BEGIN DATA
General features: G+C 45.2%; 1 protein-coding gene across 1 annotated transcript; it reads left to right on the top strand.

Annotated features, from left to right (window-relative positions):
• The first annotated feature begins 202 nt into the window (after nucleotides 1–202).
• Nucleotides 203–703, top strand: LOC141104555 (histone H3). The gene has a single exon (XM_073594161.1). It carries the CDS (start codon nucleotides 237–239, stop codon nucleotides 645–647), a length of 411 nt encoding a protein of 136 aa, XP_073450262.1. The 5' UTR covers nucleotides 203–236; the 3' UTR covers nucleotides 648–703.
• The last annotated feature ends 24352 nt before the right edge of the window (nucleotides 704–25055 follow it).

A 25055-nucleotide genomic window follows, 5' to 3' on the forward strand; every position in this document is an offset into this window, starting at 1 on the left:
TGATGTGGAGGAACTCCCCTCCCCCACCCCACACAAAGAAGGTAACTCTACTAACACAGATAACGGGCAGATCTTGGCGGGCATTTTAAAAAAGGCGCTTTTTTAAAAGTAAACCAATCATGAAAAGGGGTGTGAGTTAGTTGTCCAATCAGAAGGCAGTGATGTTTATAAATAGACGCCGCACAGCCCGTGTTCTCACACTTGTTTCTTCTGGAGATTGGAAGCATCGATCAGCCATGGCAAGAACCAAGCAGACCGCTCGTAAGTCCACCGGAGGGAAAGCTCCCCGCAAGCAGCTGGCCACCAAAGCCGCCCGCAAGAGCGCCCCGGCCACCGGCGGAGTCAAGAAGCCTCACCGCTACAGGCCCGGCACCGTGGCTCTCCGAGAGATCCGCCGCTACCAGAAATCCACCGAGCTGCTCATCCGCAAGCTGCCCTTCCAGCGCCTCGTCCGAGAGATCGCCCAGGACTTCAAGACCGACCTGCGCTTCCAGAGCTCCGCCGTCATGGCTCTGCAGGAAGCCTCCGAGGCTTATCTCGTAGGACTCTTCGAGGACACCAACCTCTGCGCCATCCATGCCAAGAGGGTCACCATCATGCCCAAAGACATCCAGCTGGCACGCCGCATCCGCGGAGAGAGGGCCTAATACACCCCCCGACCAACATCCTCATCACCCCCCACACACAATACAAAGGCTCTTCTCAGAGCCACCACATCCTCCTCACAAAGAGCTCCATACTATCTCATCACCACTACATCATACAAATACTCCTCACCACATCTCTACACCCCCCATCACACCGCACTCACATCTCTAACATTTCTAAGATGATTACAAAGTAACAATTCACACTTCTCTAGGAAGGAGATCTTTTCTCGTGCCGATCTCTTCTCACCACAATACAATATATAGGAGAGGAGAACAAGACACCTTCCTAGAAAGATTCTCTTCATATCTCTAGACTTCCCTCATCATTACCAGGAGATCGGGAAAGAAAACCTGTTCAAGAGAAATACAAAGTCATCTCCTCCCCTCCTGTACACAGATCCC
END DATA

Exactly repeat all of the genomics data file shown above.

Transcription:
General features: G+C 45.2%; 1 protein-coding gene across 1 annotated transcript; it reads left to right on the top strand.

Annotated features, from left to right (window-relative positions):
• The first annotated feature begins 202 nt into the window (after nucleotides 1–202).
• Nucleotides 203–703, top strand: LOC141104555 (histone H3). The gene has a single exon (XM_073594161.1). It carries the CDS (start codon nucleotides 237–239, stop codon nucleotides 645–647), a length of 411 nt encoding a protein of 136 aa, XP_073450262.1. The 5' UTR covers nucleotides 203–236; the 3' UTR covers nucleotides 648–703.
• The last annotated feature ends 24352 nt before the right edge of the window (nucleotides 704–25055 follow it).

A 25055-nucleotide genomic window follows, 5' to 3' on the forward strand; every position in this document is an offset into this window, starting at 1 on the left:
TGATGTGGAGGAACTCCCCTCCCCCACCCCACACAAAGAAGGTAACTCTACTAACACAGATAACGGGCAGATCTTGGCGGGCATTTTAAAAAAGGCGCTTTTTTAAAAGTAAACCAATCATGAAAAGGGGTGTGAGTTAGTTGTCCAATCAGAAGGCAGTGATGTTTATAAATAGACGCCGCACAGCCCGTGTTCTCACACTTGTTTCTTCTGGAGATTGGAAGCATCGATCAGCCATGGCAAGAACCAAGCAGACCGCTCGTAAGTCCACCGGAGGGAAAGCTCCCCGCAAGCAGCTGGCCACCAAAGCCGCCCGCAAGAGCGCCCCGGCCACCGGCGGAGTCAAGAAGCCTCACCGCTACAGGCCCGGCACCGTGGCTCTCCGAGAGATCCGCCGCTACCAGAAATCCACCGAGCTGCTCATCCGCAAGCTGCCCTTCCAGCGCCTCGTCCGAGAGATCGCCCAGGACTTCAAGACCGACCTGCGCTTCCAGAGCTCCGCCGTCATGGCTCTGCAGGAAGCCTCCGAGGCTTATCTCGTAGGACTCTTCGAGGACACCAACCTCTGCGCCATCCATGCCAAGAGGGTCACCATCATGCCCAAAGACATCCAGCTGGCACGCCGCATCCGCGGAGAGAGGGCCTAATACACCCCCCGACCAACATCCTCATCACCCCCCACACACAATACAAAGGCTCTTCTCAGAGCCACCACATCCTCCTCACAAAGAGCTCCATACTATCTCATCACCACTACATCATACAAATACTCCTCACCACATCTCTACACCCCCCATCACACCGCACTCACATCTCTAACATTTCTAAGATGATTACAAAGTAACAATTCACACTTCTCTAGGAAGGAGATCTTTTCTCGTGCCGATCTCTTCTCACCACAATACAATATATAGGAGAGGAGAACAAGACACCTTCCTAGAAAGATTCTCTTCATATCTCTAGACTTCCCTCATCATTACCAGGAGATCGGGAAAGAAAACCTGTTCAAGAGAAATACAAAGTCATCTCCTCCCCTCCTGTACACAGATCCC